Someone once said that curiosity killed the cat. But that's really giving a bad reputation to a key form of behavior that has distinguished humankind ever since the invention of fire. And, it turns out, one of the main ingredients of creativity is curiosity.
You see, in order to put things together that normally might not go together and create something new and distinctive, one has to be curious about lots of things. Becoming a semi-expert in several fields is the domain of the generalist, the polymath, the renaissance person.
Let's consider an example: quantum physics always interested me because there is quite a similarity to group theory in the modeling of bosons and hadrons and their decomposition into quarks. Learning about one can help in understanding the other. And, well, number theory has a lot in common with group theory as well.
But companies can't really consist of a lot of polymaths. So a company does the next best thing and it puts together lots of people who are experts in their fields. And then it binds them to a task that keeps them concentrating on the company's goals. High-level executives should probably be polymaths, though, because they will have to know a little bit about all the technologies within their domain in order to do a good job. And they will have to put them together into the proper path for the company. They make the goals that the experts within the company relentlessly pursue. They see the value of research, albeit limited, within areas that might be immensely profitable in the long term.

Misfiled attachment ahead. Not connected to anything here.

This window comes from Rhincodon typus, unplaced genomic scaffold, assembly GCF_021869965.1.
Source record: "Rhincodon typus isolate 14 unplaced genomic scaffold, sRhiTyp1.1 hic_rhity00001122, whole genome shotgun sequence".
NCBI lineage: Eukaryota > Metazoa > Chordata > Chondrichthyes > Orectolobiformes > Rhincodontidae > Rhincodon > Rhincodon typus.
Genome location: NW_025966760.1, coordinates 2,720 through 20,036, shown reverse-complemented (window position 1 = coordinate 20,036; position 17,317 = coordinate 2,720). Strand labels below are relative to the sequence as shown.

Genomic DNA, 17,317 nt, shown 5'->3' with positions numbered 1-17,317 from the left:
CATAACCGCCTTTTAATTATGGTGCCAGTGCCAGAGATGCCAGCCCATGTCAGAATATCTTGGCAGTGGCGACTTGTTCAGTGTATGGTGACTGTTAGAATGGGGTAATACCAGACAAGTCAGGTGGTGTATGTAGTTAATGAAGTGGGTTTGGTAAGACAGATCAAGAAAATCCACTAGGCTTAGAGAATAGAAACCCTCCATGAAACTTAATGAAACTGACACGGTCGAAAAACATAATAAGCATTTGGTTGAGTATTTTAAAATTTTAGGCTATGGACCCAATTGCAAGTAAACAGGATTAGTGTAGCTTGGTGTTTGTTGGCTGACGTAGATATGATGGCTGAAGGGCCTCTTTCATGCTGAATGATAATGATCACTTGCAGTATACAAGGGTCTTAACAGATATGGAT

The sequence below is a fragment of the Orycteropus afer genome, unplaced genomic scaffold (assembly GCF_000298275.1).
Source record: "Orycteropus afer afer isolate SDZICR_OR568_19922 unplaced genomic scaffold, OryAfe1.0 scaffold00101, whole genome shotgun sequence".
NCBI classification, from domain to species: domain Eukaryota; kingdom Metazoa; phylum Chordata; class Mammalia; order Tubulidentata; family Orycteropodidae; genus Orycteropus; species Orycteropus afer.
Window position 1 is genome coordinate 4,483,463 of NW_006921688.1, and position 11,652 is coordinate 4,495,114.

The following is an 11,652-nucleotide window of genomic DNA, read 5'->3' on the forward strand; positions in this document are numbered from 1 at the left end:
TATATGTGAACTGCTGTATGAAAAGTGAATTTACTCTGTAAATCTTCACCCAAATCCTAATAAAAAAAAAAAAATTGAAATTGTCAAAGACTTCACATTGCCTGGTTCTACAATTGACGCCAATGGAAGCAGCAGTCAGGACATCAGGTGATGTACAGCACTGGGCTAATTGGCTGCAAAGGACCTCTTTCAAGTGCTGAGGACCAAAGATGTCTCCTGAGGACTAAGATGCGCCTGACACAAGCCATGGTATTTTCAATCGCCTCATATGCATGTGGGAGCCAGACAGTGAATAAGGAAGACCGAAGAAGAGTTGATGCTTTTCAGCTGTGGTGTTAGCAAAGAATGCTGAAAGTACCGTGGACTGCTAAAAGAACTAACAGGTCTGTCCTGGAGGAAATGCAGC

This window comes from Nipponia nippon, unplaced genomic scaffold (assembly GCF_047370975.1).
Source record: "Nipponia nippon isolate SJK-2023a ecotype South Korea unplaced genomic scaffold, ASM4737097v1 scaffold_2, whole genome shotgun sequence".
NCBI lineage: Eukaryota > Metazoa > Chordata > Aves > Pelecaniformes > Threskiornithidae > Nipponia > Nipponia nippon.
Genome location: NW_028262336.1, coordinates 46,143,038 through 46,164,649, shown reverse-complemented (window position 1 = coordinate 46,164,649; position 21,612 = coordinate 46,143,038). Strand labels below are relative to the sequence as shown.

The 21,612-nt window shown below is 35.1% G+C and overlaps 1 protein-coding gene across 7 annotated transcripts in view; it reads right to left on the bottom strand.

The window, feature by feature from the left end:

What to be Curious About
Now let's discuss one of the ramifications of curiosity for business: top-down management can only work when the top person is curious and willing to consider lots of things. Though, this doesn't mean you have to boil the ocean to find the next greatest thing. But it does mean that you have to at least pursue the things you may find that bear on your goals, even when they seem to be unrelated. The trick is deciding which of them to prune away, and how quickly to do that.
What is there to be curious about these days? Well, this is the domain of the futurist. Which future technologies will bear on your business? If you are running an automotive business, then the mechanics and synergy of hybrid drives is one area to be curious about. And to have active research into. But if you are thinking even farther ahead, you should be very curious about all-electric vehicles and technologies that bear on them. This would include batteries, supercapacitors, fuel cells, new low-power processors and their use in distributed control techniques, the inclusion of camera technology and object-recongnition technology.
Redundancy vs. Simplicity